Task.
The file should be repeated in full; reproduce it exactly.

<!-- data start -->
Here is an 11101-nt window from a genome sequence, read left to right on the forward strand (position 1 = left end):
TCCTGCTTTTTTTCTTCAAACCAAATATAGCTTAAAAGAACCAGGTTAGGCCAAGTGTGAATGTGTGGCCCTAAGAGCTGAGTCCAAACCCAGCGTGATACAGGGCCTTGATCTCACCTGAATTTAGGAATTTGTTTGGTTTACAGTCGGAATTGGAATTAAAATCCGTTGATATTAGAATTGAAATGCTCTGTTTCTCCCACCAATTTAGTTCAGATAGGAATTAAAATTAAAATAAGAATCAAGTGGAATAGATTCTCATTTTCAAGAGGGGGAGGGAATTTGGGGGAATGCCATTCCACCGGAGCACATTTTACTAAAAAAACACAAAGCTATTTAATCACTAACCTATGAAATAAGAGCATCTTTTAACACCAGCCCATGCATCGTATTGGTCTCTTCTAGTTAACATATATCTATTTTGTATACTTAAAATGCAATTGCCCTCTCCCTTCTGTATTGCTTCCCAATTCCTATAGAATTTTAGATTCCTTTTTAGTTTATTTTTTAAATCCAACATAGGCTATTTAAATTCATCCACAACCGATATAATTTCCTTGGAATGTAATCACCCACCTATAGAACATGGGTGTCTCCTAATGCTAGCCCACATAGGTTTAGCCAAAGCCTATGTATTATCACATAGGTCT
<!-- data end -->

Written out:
Here is an 11101-nt window from a genome sequence, read left to right on the forward strand (position 1 = left end):
TCCTGCTTTTTTTCTTCAAACCAAATATAGCTTAAAAGAACCAGGTTAGGCCAAGTGTGAATGTGTGGCCCTAAGAGCTGAGTCCAAACCCAGCGTGATACAGGGCCTTGATCTCACCTGAATTTAGGAATTTGTTTGGTTTACAGTCGGAATTGGAATTAAAATCCGTTGATATTAGAATTGAAATGCTCTGTTTCTCCCACCAATTTAGTTCAGATAGGAATTAAAATTAAAATAAGAATCAAGTGGAATAGATTCTCATTTTCAAGAGGGGGAGGGAATTTGGGGGAATGCCATTCCACCGGAGCACATTTTACTAAAAAAACACAAAGCTATTTAATCACTAACCTATGAAATAAGAGCATCTTTTAACACCAGCCCATGCATCGTATTGGTCTCTTCTAGTTAACATATATCTATTTTGTATACTTAAAATGCAATTGCCCTCTCCCTTCTGTATTGCTTCCCAATTCCTATAGAATTTTAGATTCCTTTTTAGTTTATTTTTTAAATCCAACATAGGCTATTTAAATTCATCCACAACCGATATAATTTCCTTGGAATGTAATCACCCACCTATAGAACATGGGTGTCTCCTAATGCTAGCCCACATAGGTTTAGCCAAAGCCTATGTATTATCACATAGGTCT